He nods, pauses, then looks up. “I got snot in your scarf.”

“You can keep it.”

He nods again, and we walk the hour to his house. I don’t know how to calm his heaving sobs and shaking body, so I lean over and touch my shoulder to his.

.

Now

“It’s not fair,” Fitz chokes out. “It’s just not fair.”

Tears and snot pour off his face. He trembles between sobs, not bothering to wipe his face. I lay down beside him.

“I know,” is all I say as I blink through the flakes on my glasses. It does nothing. Everything’s still blurry.

“Why’s this have to happen? Senior year. Whole life ahead of you and all that crap. You’re supposed to be going to Columbia or Princeton and helping people and shit. Why you?”

I don’t know how to respond. I try not to think about it, but the burning in my mouth warns me of oncoming tears. I close my eyes and take in a long breath through my nose.

“It happens all the time. To anyone,” I say. Fitz huffs out a noise I recognize as a laugh. A chill trickles up my spine, and I look over.

“Are you fucking kidding me?” he half chuckles, half whines. “How can you say that? It’s like… like you don’t even care!”

“I do,” I say too quickly.

“Yeah,” he draws in a sniff, “but it’s like—like you’re numb to it.” His voice cracks. “You’re always like that.”

My fingers dig into the snow. I look away from him and the playground and the vulture and into the gray nothingness. There was a quiet solitude to it before, but now it feels empty.

“Delly?”

I hear him but pretend I don’t, and Fitz taps my arm. I don’t want to, but I turn back toward him. His blue eyes look through the condensation on my glasses and into mine, and it doesn’t matter that the walls of snow around my head act like earmuffs. I can hear those eyes loud and clear, asking me “why?”

I want to say it’s because nothing can be done. Because this isn’t something I can fight, and it sure isn’t something he can just bite on the arm and send scampering away. So instead I say, “I’m not surprised, is all.”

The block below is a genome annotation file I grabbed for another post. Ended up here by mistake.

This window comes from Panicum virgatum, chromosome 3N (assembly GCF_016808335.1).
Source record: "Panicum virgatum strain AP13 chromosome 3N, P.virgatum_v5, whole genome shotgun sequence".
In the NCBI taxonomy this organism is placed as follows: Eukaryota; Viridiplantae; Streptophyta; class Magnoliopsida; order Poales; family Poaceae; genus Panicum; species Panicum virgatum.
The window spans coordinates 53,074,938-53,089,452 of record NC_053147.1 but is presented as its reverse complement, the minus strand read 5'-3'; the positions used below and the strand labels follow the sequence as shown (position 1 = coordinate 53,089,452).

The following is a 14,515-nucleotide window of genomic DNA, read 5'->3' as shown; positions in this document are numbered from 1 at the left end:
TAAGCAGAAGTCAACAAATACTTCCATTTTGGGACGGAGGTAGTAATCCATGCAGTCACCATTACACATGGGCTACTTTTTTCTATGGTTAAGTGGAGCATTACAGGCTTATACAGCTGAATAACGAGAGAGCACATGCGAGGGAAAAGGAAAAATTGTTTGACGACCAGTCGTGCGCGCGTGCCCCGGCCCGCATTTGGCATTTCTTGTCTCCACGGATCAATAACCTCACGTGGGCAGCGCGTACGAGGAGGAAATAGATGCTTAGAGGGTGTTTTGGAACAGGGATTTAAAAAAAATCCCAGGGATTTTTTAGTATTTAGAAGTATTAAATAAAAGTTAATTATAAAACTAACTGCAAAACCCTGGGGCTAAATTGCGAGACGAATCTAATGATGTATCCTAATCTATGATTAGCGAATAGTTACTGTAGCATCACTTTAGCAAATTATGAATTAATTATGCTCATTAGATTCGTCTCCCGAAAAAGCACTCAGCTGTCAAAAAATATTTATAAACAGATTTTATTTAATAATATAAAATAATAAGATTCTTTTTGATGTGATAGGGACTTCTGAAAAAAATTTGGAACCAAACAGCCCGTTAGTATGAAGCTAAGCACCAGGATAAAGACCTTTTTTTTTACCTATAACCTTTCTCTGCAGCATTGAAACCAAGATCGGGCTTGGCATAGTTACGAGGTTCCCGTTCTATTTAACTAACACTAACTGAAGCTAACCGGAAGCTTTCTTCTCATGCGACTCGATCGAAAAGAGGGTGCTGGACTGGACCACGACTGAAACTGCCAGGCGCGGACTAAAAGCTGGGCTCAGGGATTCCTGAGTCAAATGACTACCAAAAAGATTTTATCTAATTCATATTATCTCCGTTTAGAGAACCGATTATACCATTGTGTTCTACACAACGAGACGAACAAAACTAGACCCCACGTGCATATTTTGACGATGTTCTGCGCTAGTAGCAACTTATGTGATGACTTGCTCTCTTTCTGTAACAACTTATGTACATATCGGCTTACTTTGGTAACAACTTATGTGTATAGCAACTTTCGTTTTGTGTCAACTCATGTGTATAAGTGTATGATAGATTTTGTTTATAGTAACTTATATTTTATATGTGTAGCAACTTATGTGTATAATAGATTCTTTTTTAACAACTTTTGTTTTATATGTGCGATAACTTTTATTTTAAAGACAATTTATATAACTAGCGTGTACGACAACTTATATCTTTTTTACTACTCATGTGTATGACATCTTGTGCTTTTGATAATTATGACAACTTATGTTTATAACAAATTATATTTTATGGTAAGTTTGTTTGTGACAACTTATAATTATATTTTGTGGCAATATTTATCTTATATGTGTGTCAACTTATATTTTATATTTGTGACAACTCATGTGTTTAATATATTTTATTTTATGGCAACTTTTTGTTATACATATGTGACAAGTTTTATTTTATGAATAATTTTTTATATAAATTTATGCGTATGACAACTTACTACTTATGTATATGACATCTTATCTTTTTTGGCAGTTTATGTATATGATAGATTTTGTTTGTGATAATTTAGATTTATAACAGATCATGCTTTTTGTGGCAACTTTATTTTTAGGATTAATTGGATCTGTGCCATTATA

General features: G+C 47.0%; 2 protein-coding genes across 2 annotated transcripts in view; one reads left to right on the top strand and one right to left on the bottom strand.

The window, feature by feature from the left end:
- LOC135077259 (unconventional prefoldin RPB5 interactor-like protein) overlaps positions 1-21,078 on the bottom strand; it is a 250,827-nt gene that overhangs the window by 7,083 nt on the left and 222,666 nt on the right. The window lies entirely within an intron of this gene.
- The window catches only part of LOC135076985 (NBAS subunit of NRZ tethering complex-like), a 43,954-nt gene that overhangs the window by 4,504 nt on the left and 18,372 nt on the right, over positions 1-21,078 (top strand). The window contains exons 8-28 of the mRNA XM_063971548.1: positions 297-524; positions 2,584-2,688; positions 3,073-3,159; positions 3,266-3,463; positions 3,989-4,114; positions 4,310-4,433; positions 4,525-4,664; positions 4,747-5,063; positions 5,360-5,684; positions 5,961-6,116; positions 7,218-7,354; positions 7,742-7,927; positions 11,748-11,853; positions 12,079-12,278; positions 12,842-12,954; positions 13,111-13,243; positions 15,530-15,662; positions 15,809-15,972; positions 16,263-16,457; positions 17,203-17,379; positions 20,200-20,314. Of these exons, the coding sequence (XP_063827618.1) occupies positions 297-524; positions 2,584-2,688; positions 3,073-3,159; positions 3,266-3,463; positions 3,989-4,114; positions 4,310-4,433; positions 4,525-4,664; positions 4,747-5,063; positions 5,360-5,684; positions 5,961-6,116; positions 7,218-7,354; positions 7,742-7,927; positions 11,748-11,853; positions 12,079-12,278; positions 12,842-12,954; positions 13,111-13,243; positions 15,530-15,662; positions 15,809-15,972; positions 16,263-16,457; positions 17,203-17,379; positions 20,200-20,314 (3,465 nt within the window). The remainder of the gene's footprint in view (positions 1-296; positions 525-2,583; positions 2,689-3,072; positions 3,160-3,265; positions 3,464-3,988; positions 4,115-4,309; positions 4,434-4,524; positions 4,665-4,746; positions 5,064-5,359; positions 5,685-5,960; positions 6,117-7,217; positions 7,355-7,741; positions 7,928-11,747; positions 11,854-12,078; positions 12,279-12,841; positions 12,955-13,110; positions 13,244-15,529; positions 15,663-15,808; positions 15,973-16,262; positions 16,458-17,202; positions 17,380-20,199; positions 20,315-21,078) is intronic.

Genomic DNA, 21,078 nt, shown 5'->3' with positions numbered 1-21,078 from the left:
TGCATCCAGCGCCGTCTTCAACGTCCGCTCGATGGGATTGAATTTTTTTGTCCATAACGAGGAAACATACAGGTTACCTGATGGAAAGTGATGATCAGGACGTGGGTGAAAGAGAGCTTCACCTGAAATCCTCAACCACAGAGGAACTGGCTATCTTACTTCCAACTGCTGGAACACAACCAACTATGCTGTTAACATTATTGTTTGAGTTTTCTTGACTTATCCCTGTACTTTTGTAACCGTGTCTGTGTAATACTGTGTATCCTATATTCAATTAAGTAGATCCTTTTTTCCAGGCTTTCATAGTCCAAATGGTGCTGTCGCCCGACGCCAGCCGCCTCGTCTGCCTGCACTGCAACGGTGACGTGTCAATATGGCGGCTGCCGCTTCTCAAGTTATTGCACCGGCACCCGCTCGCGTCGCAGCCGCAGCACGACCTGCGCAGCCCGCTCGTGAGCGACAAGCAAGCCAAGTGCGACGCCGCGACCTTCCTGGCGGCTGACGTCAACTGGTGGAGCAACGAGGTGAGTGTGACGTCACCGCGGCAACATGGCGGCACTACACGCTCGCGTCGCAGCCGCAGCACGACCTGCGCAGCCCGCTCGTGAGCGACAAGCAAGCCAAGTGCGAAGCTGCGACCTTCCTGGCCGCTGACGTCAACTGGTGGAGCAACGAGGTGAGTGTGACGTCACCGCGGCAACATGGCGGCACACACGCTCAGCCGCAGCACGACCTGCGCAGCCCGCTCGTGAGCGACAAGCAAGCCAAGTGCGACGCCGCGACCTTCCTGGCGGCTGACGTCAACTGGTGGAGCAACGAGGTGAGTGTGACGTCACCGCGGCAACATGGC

“You’re such a drama queen,” he spits, “and a liar.”

Heat boils up in my chest. A harsh heat I’ve never felt before, like a searing star, threatening to explode and burn everything and everyone around me. I want to stop it, but the deeper I compress it, the heavier it grows.

I’m the drama queen?” I shoot up, my ears now free of the muffling snow. The new clarity of the surrounding area only fuels me.

“Yes!” Fitz copies me, sitting up, his red face now exposed and his scarf clinging to the snow. Heat radiates off him. “You know what? Fuck you. You and your numb bullshit with your ‘I’m not surprised’ and all that crap about college applications. I don’t care about that. I care about you!”

He sucks in a breath, and the sharpness of it makes me hold mine.

“But you’re the one hiding and ignoring all of this—” he jabs a finger at his own temple, “—and pushing the focus onto me and pretending you’re already gone when you’re still here and you haven’t done anything. You haven’t cried or screamed or laughed or punched your dad or some shit! He finally bought you new boots, and you still haven’t punched him. You’re dying, dude, and you’re asking me about colleges?”

Fitz’s voice wavers as he says it aloud, and my vision blurs from more than just snow-dampened lenses. A stinging in my eyes tells me the burning got the best of me, but I draw in deep, chilling breaths through my nose, not knowing what will spew out if I open my mouth.

“Say something!” Fitz snaps.

“Like what?”

A shrill scream tears from Fitz before he dives on me, and we’re sent rolling. Smacks fly at me from all sides, one sending my hearing aid into a buzzing fit that does nothing to overpower the shrieks coming from both of us. My glasses crunch under my shoulder, and I’m bombarded with a flurry of blurred color. Dull grays and whites and loud reds rocket past.

The rolling stops, but we don’t. I’m attacking left and right, not knowing which way is up or down. There’s fists and teeth and nails, and next thing I know I’m on top, throwing one punch after the other. I keep punching and punching until blood warms my knuckles, and I realize Fitz’s face is redder than usual.

I slide off him to kneel in the snow. I look at my hands, and a swell of fire ripples up my wrist when I register the exposed flesh of my cut knuckles. The buzzing dies off, and I make out Fitz’s rapid panting. A shape of an arm reaches up, and Fitz wipes at his bloody face.

Fitz doesn’t sit up, so I fall on my back next to him. When I notice his cracked inhales, I move closer so that our shoulders touch. When he grabs an end of his scarf and throws it over my face, I let the burning in my body take over.

We lay there for a while. Him, a sniveling mess of red heat and shivers. Me, a melting stone, exposing the burning star within. We lay there long enough that a layer of snow coats our bodies.